Norm Willey, who claimed 17 sacks in a game, dies at 83

Norm Willey, a defensive end for the Eagles in the 1950s, has died at the age of 83.

To modern fans, Willey may be best known for an NFL Films feature about him in which he claimed that he once sacked Giants quarterback Charley Conerly 17 times in one game — before sacks were an official statistic and before the term “sack” was even in use.

The Philadelphia Bulletin reported, “Willey awed inhabitants of the Polo Grounds by dumping Charlie Conerly 17 times while he was attempting to pass. Eleven of the dumpings came in sequence, causing New York scribes to remark, ‘He’s the greatest defensive end we’ve ever seen and probably the greatest we’ll ever see.'”

There’s some dispute about how many sacks Willey actually had in the game, and Willey acknowledged in the NFL Films profile that many people don’t believe him when he recounts the game.

Count me as one of those nonbelievers,” Paul Zimmerman wrote in Sports Illustrated in 2000, “because I happened to be at that game: Philadelphia Eagles 14, New York Giants 10, Polo Grounds, Oct. 26, 1952. . . . My chart has New York quarterbacks Charley Conerly and Freddie (Needle) Benners going down 14 times, with Willey collecting eight of the sacks.”

Even if Willey had only eight sacks in that game, that’s still one more than the official NFL record of seven sacks in a game, set by Derrick Thomas in 1990.

Willey played in 92 games for the Eagles from 1950 to 1957 and was an All-Pro three times.

17 responses to “Norm Willey, who claimed 17 sacks in a game, dies at 83

  1. Rock on Norm. If that big man in the sky exists, sack him good for me the next time he tries to throw a bad pass my way. Tell him it was from BuffaloNiner. He’ll get a kick out of it. R.IP.

  2. My Grandad was @ that game and he ALWAYS swore Willey had 12 sacks . Weather its 8 , 12 , or 17 , that guy must have been a monster … RIP Norm Willey , legends never die !

  3. Further research shows that Norm had 8 sacks, not 17, and was actually 41 years old at the time of his death.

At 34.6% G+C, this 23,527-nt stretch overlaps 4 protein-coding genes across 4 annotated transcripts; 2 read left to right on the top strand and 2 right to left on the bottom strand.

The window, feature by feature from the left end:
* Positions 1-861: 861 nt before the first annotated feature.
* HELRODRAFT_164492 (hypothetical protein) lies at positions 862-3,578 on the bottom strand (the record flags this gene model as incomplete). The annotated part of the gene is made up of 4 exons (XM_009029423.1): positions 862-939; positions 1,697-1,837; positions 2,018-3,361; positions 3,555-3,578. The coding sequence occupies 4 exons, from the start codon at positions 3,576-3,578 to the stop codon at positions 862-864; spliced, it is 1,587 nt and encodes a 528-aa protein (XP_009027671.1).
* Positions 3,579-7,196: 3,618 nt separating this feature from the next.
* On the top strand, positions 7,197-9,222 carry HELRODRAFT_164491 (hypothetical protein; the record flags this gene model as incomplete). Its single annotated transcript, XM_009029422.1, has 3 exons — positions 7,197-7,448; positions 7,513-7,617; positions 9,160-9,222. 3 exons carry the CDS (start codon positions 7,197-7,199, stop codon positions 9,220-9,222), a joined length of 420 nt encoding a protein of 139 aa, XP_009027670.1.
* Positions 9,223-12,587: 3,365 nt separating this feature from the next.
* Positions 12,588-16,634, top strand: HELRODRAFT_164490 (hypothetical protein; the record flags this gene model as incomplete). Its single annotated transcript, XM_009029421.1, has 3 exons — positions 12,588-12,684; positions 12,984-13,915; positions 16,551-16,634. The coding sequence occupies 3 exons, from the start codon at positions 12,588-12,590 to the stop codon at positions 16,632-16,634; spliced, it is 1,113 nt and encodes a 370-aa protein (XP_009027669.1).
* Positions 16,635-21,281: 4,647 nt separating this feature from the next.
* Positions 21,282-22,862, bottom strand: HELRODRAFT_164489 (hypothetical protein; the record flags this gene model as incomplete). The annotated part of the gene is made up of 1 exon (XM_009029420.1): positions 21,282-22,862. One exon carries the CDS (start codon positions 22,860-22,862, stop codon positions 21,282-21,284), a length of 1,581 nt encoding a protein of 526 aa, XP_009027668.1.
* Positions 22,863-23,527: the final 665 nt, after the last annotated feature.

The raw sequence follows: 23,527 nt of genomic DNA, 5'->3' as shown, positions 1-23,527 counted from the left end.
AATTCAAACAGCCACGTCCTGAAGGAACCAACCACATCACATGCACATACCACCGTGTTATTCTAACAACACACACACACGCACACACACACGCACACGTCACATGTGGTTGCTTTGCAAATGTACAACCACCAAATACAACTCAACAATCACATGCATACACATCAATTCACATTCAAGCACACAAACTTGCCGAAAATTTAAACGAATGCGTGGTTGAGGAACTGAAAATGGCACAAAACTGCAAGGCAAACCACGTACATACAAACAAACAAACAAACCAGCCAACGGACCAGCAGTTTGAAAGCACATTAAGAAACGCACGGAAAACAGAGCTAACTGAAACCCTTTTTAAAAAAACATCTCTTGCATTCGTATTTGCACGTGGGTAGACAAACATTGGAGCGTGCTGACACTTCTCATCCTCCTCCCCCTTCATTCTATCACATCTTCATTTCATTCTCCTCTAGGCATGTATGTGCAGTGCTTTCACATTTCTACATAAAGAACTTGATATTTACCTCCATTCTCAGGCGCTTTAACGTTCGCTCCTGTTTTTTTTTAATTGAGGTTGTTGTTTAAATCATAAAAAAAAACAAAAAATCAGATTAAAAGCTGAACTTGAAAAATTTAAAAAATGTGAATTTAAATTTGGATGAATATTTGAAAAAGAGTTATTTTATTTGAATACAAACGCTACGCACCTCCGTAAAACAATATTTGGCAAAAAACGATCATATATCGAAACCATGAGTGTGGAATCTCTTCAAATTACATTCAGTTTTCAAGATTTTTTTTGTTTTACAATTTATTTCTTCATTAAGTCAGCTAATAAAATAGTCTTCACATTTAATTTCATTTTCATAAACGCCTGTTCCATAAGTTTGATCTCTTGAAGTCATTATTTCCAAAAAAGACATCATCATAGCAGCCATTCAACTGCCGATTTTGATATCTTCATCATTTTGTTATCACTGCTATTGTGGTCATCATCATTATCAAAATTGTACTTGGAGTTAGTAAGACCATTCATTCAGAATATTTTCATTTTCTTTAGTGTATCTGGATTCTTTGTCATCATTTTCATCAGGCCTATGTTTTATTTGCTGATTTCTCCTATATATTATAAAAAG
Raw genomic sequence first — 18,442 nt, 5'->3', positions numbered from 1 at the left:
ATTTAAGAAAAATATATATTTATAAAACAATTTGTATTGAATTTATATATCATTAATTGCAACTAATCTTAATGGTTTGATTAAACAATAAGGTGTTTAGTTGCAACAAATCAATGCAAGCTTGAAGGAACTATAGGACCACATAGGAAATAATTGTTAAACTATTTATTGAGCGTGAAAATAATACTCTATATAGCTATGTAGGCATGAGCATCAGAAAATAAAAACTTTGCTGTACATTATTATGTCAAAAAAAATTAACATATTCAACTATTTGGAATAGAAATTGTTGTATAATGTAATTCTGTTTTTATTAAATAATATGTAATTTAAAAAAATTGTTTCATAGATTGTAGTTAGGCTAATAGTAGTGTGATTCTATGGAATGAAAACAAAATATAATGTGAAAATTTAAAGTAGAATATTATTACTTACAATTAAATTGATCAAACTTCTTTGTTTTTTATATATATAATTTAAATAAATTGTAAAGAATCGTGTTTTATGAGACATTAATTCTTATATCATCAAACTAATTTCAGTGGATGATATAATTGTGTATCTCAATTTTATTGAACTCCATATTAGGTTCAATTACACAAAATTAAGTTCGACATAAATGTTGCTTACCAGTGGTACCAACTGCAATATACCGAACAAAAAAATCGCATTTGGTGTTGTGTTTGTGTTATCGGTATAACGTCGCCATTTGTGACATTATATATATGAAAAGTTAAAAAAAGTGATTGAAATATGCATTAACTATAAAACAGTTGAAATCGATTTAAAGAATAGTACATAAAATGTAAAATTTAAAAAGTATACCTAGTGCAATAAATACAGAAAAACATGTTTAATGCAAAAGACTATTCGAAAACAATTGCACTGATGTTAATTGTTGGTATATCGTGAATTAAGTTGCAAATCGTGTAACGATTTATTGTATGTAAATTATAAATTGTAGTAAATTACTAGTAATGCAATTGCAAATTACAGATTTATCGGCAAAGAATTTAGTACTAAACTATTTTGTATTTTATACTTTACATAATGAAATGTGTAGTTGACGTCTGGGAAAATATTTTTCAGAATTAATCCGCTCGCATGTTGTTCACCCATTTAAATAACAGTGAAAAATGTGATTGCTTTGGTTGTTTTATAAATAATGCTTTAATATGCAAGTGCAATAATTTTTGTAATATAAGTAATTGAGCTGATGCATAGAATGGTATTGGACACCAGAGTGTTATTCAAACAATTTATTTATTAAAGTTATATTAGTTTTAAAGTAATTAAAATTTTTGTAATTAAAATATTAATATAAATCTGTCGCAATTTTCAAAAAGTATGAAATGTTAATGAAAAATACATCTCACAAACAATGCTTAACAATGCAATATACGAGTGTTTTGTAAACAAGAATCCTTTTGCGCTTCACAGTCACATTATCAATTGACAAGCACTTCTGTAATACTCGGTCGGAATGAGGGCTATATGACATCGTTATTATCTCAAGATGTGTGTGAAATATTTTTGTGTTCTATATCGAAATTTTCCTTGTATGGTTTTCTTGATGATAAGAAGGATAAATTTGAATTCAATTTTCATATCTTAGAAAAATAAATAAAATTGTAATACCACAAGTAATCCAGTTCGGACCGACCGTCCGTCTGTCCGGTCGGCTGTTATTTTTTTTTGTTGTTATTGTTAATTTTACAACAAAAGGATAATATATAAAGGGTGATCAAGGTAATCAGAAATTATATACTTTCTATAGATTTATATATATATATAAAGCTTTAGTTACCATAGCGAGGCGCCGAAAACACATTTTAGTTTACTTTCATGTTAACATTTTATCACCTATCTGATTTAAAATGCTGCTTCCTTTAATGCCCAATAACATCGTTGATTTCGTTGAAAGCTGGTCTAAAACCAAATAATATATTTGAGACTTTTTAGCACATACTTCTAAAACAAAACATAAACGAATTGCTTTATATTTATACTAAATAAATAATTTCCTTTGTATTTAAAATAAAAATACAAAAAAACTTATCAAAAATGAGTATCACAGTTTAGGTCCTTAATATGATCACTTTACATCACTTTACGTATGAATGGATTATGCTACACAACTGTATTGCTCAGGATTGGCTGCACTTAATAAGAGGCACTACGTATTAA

4. Whenever one of these tough bastard old timers go down I think of this Berman interview with George Halas:

    I was interviewing George Halas and I asked him who is the greatest running back you ever saw. And he said, ‘That would be Red Grange.’ And I asked him if Grange was playing today, how many yards do you think he’d gain. And he said, ‘About 750, maybe 800 yards.’ And I said, ‘Well, 800 yards is just okay.’

    He sat up in his chair and he said, ‘Son, you must remember one thing. Red Grange is 75 years old.’

    Chris Berman on ESPN’s SportsCentury show[

  5. Eight or 17, it’s still an amazing feat. RIP Mr. Willey. Thanks for building the game we love today.

    And RIP to you, too, DT. We still miss you. Roll Tide!

  6. Rex Ryan claimed to be at that game and when asked how many sacks Willey had, he said “one beeellion sacks”. He then offered a contract to Norm, claiming he knew one day he (Ryan) would be a head coach in the NFL and that Norm would be the finishing veteran piece to his multi-Super Bowl winning team.

    Or so he claims.

  7. How could they not have recorded info like that in the papers back then?

    Even if it wasn’t called a ‘sack’ back then, it was still a tackle of # whatever (QB), by #86 (Willey). That much should have been available, no?

    As good as a guy needs to be to get even 8 sacks, I hate people who exaggerate their own performances.

    If you’re THAT good, there’s no need to fudge; the real stats will be impressive enough.

  8. Just so you all know the greatest defensive end EVER was in the Battle of the Bulge in WWII, he played college FB at San Francisco, he wore #89 for the Baltimore Colts and his name was and still is – Gino Marchetti.

    With all due respect to Norm Willey.

  9. @richm2256 …

    The above article says:

    The Philadelphia Bulletin reported, “Willey awed inhabitants of the Polo Grounds by dumping Charlie Conerly 17 times while he was attempting to pass. Eleven of the dumpings came in sequence, causing New York scribes to remark, ‘He’s the greatest defensive end we’ve ever seen and probably the greatest we’ll ever see.’”

    Looks like the 17 figure came from the press covering the game.

  10. Norman was my brother-in-law. He has a copy of the New York newspaper framed where the NY sportswriter stated it was 17 sacks and that it was the greatest exhibition of defensive football in the history of the game. And the reason NY used a backup quarterback in the second half was that the great Charlie Connerly refused to go back in the game because of the beating he was taking at the hands of Wildman Willey.

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